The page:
- Gallicanism was a combination of political positions and theological doctrines supporting the relative independence of the French Roman Catholic Church and the French government in their relations with the papacy. Three distinct, but closely related, forms of Gallicanism existed. Theological Gallicanism denied the absolute supremacy of the pope, arguing instead for the supremacy of the ecumenical councils. Royal Gallicanism stressed the absolute independence of the French Crown from Rome in all temporal affairs, and parliamentary Gallicanism, a position of the parlements, advocated the complete subordination of the French Church to the state and even the government's intervention in financial and disciplinary matters. Gallicanism can be traced back to the early Middle Ages and was later tied to the counciliar movement of the 14th and 15th centuries, which held that church councils were more powerful than the pope. Thereafter, Gallicanism was strengthened by certain institutional developments such as the Pragmatic Sanction of Bourges (1438) and the concordat of bologna (1516). Then, in 1594, Les Libertés de l'Église gallicane, written by pierre pithou, was published, outlining the position of parliamentary Gallicanism. in response, Rome placed the work on the index. in the 17th century, Cardinal richelieu attempted to establish an independent French patriarchate within the church, but this effort came to naught. Gallicanism would eventually reach its fullest development and success during the reign of louis XIV, with the Four Gallican Articles of 1682, issued under the direction of jacques bossuet. These were, immediately rejected by the pope, however, and later officially renounced by Louis, but they would still be taught in French universities and seminaries until the revolution of 1789. Gallicanism, which in the late 17th and 18th centuries was also tied to jansenism, essentially ended with the concordat of 1801, although certain Gallican attitudes lingered among the French episcopate until the mid-19th century.
France. A reference guide from Renaissance to the Present . 1884.
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Gallicanism — is the belief that popular civil authority mdash;often represented by the monarchs authority or the State s authority mdash;over the Catholic Church is comparable to that of the Roman Pope s. Gallicanism is a rejection of Ultramontanism; it is… … Wikipedia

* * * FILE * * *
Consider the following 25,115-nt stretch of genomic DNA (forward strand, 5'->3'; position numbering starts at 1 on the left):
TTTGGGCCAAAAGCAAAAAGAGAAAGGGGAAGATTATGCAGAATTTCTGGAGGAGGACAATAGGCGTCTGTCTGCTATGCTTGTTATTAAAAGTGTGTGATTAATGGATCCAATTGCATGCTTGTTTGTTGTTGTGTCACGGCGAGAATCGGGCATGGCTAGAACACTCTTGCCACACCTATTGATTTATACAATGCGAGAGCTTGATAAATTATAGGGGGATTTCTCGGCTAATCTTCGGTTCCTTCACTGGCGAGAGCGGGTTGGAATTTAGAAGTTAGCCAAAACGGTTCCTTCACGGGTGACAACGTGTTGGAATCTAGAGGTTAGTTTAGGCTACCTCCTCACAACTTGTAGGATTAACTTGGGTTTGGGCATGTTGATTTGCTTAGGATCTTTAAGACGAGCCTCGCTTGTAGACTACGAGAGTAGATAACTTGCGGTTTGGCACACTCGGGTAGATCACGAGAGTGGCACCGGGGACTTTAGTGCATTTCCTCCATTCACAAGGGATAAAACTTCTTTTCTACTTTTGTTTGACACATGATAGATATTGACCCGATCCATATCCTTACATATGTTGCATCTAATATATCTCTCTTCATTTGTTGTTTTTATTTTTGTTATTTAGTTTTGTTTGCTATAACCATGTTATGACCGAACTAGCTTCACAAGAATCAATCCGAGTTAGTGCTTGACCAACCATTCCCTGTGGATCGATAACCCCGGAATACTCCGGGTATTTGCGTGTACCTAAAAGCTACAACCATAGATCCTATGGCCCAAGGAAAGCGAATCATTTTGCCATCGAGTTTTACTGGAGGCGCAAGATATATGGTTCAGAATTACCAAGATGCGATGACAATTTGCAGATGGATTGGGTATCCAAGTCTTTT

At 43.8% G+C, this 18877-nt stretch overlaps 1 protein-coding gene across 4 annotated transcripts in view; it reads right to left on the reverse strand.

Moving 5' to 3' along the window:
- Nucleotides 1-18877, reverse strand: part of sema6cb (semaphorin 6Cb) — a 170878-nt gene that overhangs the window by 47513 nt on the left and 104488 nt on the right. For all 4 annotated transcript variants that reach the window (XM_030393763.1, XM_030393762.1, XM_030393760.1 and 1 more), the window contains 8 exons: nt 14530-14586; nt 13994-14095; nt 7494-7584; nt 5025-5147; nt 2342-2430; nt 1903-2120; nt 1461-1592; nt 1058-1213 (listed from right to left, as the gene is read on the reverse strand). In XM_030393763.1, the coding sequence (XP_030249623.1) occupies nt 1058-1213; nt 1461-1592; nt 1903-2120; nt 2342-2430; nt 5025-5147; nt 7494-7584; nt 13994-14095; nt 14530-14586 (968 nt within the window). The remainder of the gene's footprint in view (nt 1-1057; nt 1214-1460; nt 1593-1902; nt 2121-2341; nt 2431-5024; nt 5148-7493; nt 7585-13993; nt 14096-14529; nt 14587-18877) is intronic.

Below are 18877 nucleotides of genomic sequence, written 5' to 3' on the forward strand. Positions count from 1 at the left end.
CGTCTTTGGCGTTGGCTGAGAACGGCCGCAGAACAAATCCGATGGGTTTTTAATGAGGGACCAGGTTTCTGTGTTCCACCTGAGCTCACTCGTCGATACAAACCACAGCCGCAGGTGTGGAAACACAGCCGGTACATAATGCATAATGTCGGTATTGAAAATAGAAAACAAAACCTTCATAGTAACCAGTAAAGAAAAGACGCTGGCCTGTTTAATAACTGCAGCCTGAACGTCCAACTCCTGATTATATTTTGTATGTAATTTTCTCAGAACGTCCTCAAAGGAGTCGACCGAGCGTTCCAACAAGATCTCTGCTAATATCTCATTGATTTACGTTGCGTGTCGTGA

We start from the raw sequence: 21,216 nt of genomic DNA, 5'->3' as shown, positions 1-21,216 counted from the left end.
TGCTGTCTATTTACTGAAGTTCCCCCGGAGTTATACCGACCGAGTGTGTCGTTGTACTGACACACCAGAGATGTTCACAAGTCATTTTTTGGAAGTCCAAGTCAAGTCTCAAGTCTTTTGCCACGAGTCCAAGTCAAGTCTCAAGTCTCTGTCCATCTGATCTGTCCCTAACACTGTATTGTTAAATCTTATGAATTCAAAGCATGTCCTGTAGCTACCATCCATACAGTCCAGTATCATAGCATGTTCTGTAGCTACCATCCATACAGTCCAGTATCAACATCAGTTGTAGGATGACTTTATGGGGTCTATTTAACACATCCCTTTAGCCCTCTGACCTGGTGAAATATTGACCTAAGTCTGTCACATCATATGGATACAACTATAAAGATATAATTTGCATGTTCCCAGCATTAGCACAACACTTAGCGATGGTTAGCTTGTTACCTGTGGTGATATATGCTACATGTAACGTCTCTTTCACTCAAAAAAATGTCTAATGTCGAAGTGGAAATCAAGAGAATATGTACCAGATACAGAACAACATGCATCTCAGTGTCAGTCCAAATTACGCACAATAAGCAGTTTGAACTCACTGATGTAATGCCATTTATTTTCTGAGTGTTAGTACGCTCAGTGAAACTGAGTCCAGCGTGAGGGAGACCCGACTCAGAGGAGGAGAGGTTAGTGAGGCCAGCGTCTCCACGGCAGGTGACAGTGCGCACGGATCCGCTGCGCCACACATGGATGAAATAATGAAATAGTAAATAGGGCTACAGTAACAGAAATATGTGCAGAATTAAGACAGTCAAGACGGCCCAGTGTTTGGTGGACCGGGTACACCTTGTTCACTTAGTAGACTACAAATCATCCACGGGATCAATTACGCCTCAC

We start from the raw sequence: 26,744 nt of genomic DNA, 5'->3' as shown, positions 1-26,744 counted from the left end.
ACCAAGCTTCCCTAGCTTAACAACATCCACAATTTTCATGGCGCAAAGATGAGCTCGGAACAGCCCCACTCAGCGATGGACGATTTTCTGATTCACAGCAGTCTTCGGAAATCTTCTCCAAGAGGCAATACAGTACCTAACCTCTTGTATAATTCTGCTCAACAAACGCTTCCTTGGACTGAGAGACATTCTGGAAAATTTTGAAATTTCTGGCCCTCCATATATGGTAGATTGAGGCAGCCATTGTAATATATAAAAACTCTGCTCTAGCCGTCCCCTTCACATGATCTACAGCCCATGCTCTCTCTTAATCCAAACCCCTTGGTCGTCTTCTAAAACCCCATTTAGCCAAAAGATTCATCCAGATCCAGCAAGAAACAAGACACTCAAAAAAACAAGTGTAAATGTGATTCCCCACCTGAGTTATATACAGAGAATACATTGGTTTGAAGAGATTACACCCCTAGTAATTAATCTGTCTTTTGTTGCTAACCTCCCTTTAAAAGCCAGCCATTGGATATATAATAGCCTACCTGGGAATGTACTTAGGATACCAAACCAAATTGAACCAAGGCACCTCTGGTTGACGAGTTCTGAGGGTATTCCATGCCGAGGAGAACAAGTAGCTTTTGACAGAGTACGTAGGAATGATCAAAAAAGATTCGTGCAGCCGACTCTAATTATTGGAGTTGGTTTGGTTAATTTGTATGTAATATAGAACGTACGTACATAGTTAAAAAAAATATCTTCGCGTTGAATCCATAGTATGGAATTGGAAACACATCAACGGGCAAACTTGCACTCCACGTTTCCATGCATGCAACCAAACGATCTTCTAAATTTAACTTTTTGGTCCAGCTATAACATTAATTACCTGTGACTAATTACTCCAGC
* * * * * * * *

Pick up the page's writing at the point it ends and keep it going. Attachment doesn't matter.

Gallicanism — Gal li*can*ism, n. The principles, tendencies, or action of those, within the Roman Catholic Church in France, who (esp. in 1682) sought to restrict the papal authority in that country and increase the power of the national church. Schaff Herzog… … The Collaborative International Dictionary of English
Gallicanism — [gal′i kəniz΄əm] n. the principles enunciated by the French Roman Catholic Church in 1682, claiming limited autonomy: opposed to ULTRAMONTANISM … English World dictionary
Gallicanism — /gal i keuh niz euhm/, n. the movement or body of doctrines, chiefly associated with the Gallican church, advocating the restriction of papal authority in certain matters. Cf. ultramontanism. [1855 60; < F Gallicanisme. See GALLICAN, ISM] * * *… … Universalium
Gallicanism — A set of beliefs and practices in the French Catholic Church that conceived the church in France as an autonomous, self governing branch of the universal church. It acknowledged the nominal supremacy of the popes but rejected papal… … Historical Dictionary of Renaissance
Gallicanism — This word (from Gallia, the Latin place name for France) refers to the theological position and political movement that resisted papal authority in France. Gallicanism, expressed succinctly in the Four Gallican Articles of 1682, was rejected… … Glossary of theological terms
Gallicanism — noun Date: 1805 a movement originating in France and advocating administrative independence from papal control for the Roman Catholic Church in each nation … New Collegiate Dictionary
GALLICANISM — the name given to the contention of the GALLICAN CHURCH (q.v.) … The Nuttall Encyclopaedia
GALLICANISM — the theory developed by French theologians in the fourteenth century and popular until at least the late nineteenth century that the ROMAN CATHOLIC CHURCH ought to be free from PAPAL AUTHORITY … Concise dictionary of Religion